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100 Years Ago


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Lockington

David Mellinger filed a plat for the town of Locksport in November 1837, just as canal construction was moving north from Piqua. It is certain that Mellinger knew of the precise location of the canal, and he laid out the town to take advantage of the location at the series of locks. Piqua historian Jim Oda aptly described Mellinger's intent. "Its whole function was to be a boomtown for the Miami-Erie canal." Locksport, (later renamed Lockington because two other towns on canals in Ohio bore that name), fulfilled every wish of its founder.

The little village was situated at the site of the 6 locks, which enabled canal boats to be raised or lowered a total of 67 feet at the edge of the 'Loramie Summit.' At the height of the activity on the canal, scores of boats a day moved through the system of locks. This slow process (it took as long as five or six hours to traverse the locks) caused a backup of boat traffic, which in turn allowed travelers to go ashore for a period of time. Mrs. Joseph Avy, a long-time Lockington resident, recalled in a 1991 interview that boat captains would race to the first lock in the village, hoping the locktender would let them pass through first. This was especially helpful when the cargo was perishable goods. A collection of log houses and huts sprang up, first occupied by laborers working on the canal, and later by the owners of stores and other businesses. Chief among the enterprises were at least six saloons and a brothel. Jim Oda notes that the canalers came to town with "...one criteria, and that was to drink." The traditional tavern had two floors, one where the men would drink, and the other where they would sleep it off (usually with three or four men to each bed). One of the taverns, known as Fort Sumpter, was invaded by women armed with guns one night, but the bar was back in business the next night.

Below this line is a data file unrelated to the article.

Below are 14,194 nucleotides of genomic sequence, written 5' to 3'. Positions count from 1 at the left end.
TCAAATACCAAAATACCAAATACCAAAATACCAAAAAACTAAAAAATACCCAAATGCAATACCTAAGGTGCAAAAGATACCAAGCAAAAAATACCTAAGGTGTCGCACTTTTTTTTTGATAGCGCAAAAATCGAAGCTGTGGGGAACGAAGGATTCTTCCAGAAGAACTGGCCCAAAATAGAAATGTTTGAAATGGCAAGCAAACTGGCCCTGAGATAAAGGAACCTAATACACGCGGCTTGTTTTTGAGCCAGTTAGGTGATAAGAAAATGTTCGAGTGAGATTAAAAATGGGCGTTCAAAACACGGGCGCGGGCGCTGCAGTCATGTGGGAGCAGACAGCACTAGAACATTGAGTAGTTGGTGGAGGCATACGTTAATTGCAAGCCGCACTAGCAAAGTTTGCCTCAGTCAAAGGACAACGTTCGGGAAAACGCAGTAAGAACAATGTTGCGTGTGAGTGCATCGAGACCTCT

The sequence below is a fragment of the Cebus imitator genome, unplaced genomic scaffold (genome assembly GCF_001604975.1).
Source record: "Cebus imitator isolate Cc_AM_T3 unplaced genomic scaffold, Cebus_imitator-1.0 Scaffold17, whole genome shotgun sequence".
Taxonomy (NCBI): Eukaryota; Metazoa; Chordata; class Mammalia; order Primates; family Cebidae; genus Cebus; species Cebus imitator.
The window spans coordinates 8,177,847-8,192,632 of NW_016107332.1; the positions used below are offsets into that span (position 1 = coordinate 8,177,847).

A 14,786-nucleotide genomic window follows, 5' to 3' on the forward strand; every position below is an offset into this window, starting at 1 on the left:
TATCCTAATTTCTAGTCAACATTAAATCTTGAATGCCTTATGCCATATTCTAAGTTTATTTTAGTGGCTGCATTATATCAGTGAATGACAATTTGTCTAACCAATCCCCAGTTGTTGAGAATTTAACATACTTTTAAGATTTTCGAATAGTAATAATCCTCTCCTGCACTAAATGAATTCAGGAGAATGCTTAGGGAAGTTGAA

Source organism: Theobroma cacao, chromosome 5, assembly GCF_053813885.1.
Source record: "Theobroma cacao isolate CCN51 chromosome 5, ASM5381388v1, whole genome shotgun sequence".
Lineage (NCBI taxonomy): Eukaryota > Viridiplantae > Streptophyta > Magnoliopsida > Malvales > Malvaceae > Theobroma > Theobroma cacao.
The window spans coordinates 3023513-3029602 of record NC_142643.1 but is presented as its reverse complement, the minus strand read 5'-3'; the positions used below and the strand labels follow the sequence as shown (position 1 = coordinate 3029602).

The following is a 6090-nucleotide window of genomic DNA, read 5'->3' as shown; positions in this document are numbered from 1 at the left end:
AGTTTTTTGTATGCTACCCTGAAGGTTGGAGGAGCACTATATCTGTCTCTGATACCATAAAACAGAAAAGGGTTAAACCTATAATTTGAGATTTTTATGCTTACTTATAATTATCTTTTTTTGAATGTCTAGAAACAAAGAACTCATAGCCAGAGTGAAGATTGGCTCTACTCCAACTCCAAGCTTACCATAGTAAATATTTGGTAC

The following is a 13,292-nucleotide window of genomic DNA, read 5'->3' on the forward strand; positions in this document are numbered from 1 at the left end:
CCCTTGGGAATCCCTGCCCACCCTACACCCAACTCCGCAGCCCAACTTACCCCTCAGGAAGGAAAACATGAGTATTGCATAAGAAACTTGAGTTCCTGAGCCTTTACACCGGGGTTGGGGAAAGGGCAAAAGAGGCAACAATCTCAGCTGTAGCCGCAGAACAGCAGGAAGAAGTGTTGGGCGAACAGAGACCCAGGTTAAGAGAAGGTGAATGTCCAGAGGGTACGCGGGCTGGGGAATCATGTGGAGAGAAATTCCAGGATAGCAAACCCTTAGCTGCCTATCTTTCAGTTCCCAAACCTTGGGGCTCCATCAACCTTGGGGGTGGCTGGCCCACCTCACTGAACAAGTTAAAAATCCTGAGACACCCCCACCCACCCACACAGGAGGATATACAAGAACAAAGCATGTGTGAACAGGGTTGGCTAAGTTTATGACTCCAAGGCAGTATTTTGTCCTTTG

Locksport attained true 'boomtown' status about 1845 when the entire length of the canal was first opened. Business activity peaked close to 1860, and curtailed gradually as canal boat traffic declined. Construction of the railroads, which helped bring about the decline and eventual demise of the canal, spelled the end of dreams of Lockington's residents for it to become a large city.

Lockington Locks

'Canal' segment written in December, 1998 by Rich Wallace 

 

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